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|Also Known As:||Died:||June 2, 1956|
|Born:||July 12, 1886||Cause of Death:||cancer|
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Though the Academy of Motion Picture Arts and Sciences created an honorary award in his name, Jean Hersholtâ¿¿s legacy did not endure apace with that of co-stars Rudolph Valentino, Greta Garbo, Clark Gable, and James Cagney. Emigrating from Denmark before World War I, Hersholtâ¿¿s continental air made him a natural to play aristocrats and professional men in silent films and his career was given a boost when Erich von Stroheim cast him as the heavy in "Greed" (1924). The advent of sound and Hersholtâ¿¿s Danish accent knocked the actor down the Hollywood cast list but he excelled in character parts at MGM and worked his way back up on the marquee, starring with Shirley Temple in the family favorite "Heidi" (1937) and playing a dedicated small-town doctor in "Meet Dr. Christian" (1939) and its five sequels. His philanthropic work inspired the Academy to create the Jean Hersholt Humanitarian Award in 1940 while he spent the WWII sending morale-boosting radio broadcasts to Nazi-occupied Denmark. Seen less often in films after accepting the presidency of the Academy in 1945, Hersholt devoted considerable time to translating into English the folk tales of countryman Hans Christian Anderson. Diagnosed with...
Though the Academy of Motion Picture Arts and Sciences created an honorary award in his name, Jean Hersholtâ¿¿s legacy did not endure apace with that of co-stars Rudolph Valentino, Greta Garbo, Clark Gable, and James Cagney. Emigrating from Denmark before World War I, Hersholtâ¿¿s continental air made him a natural to play aristocrats and professional men in silent films and his career was given a boost when Erich von Stroheim cast him as the heavy in "Greed" (1924). The advent of sound and Hersholtâ¿¿s Danish accent knocked the actor down the Hollywood cast list but he excelled in character parts at MGM and worked his way back up on the marquee, starring with Shirley Temple in the family favorite "Heidi" (1937) and playing a dedicated small-town doctor in "Meet Dr. Christian" (1939) and its five sequels. His philanthropic work inspired the Academy to create the Jean Hersholt Humanitarian Award in 1940 while he spent the WWII sending morale-boosting radio broadcasts to Nazi-occupied Denmark. Seen less often in films after accepting the presidency of the Academy in 1945, Hersholt devoted considerable time to translating into English the folk tales of countryman Hans Christian Anderson. Diagnosed with inoperable cancer, he rallied to bring "Dr. Christian" to television before his death in June 1956. Though he remained obscure to all but the most ardent classic film fans, Jean Hersholtâ¿¿s legacy of philanthropy immortalized him in cinema history as the man who gave Hollywood its conscience.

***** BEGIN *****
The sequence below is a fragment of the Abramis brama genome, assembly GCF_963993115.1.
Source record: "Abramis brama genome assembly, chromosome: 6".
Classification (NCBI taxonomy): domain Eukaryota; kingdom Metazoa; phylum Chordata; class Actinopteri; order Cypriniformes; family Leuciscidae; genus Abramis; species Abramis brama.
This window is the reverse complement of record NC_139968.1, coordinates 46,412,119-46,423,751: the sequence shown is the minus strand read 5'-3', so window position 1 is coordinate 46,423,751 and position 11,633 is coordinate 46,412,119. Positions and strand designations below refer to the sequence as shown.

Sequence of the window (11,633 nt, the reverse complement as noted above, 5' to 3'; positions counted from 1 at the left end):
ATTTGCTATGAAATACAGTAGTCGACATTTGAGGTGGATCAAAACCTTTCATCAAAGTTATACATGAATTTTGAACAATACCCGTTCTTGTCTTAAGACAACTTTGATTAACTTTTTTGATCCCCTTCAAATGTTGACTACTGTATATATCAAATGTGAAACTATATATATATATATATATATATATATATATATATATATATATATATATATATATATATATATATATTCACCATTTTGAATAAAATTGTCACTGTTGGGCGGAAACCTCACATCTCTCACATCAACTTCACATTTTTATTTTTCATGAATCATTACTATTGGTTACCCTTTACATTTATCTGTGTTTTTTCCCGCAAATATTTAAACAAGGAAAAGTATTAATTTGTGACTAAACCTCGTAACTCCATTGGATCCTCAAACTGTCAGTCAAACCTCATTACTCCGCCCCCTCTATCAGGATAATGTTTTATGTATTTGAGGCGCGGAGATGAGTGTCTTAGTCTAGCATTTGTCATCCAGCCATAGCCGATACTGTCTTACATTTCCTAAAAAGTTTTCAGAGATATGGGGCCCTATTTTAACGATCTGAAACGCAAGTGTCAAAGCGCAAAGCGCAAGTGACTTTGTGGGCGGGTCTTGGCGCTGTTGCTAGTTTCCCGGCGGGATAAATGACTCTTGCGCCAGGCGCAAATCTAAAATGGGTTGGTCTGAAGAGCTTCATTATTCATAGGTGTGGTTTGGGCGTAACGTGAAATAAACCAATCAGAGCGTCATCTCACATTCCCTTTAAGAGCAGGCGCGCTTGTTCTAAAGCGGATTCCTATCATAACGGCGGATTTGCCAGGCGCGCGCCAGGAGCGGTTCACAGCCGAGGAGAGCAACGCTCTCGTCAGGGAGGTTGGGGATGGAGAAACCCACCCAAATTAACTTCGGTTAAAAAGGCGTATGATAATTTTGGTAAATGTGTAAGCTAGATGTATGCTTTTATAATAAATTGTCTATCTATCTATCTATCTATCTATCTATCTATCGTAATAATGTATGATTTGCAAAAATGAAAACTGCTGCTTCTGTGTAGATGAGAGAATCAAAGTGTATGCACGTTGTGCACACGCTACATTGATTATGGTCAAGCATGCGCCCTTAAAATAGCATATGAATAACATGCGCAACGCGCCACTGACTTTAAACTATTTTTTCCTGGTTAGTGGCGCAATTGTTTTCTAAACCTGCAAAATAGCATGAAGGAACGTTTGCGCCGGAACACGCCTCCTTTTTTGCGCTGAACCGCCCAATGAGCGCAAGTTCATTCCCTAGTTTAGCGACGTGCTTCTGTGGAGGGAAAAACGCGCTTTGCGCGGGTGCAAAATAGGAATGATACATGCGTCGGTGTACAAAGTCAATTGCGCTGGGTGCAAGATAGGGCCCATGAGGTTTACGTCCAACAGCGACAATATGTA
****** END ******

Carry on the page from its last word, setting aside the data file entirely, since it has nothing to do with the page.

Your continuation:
Jean Pierre Hersholt was born in Copenhagen, Denmark, on July 12, 1886. The son of Danish Folk Theater actors, he spent much of his childhood on tour with his parents. A gifted artist, Hersholt obtained a degree from the Copenhagen Art School but was drawn toward the burgeoning medium of motion pictures. He made his film debut in three Nordisk Film short subjects directed by Louis Halberstadt and Viggo Larsen. The actor emigrated to the United States in 1913, married Canadian national Via Anderson a year later, and drifted towards San Francisco in 1915 for the Panama-Pacific International Exposition. Arriving in Hollywood later that year, Hersholt found work as an extra in the William S. Hart Westerns "Hellâ¿¿s Hinges" (1915) and "The Disciple" (1915) before graduating to character parts for Thomas H. Ince, at whose Santa Monica studio Hersholt came calling. Ultimately, his continental bearing afforded him plum roles as viscounts, professors, clergymen, and gentlemen. Obtaining citizenship in 1918, Hersholt appeared in Rex Ingramâ¿¿s "Four Horsemen of the Apocalypse" (1921), supporting star Rudolph Valentino in the tale of a family split asunder by the onset of World War I, and played a murderer bedeviling Mary Pickford in "Tess of the Storm Country" (1922).
It was Erich von Stroheim who gave Hersholt his first significant break in Hollywood, casting him in a pivotal role in "Greed" (1924), the maverick filmmakerâ¿¿s nine-hour adaptation of Frank Norrisâ¿¿ frontier novel McTeague. Though Von Stroheim had called Hersholt in for an audition on the strength of his prior film performances, the Austrian expatriate felt Hersholt seemed in person too kindly and soft to play the duplicitous Marcus Schouler â¿¿ prompting Hersholt to return the next day, his clothes shabby and sporting a so-called Bowery haircut to prove he could portray a gritty character. Though MGM cut "Greed" down to two hours, Hersholt benefited from the publicity and enjoyed an uptake in the quality of his subsequent film roles. He played an ambitious governor plotting against Douglas Fairbanks in "Don Q, Son of Zorro" (1925) and was the loutish husband of Belle Bennettâ¿¿s "Stella Dallas" (1925). By the time he was cast as a wealthy Jewish merchant in turmoil over his beloved daughterâ¿¿s marriage to a Catholic in the comedy "Abieâ¿¿s Irish Rose" (1928), Hersholt had been dubbed by Photoplay "the hardest working actor in Hollywood."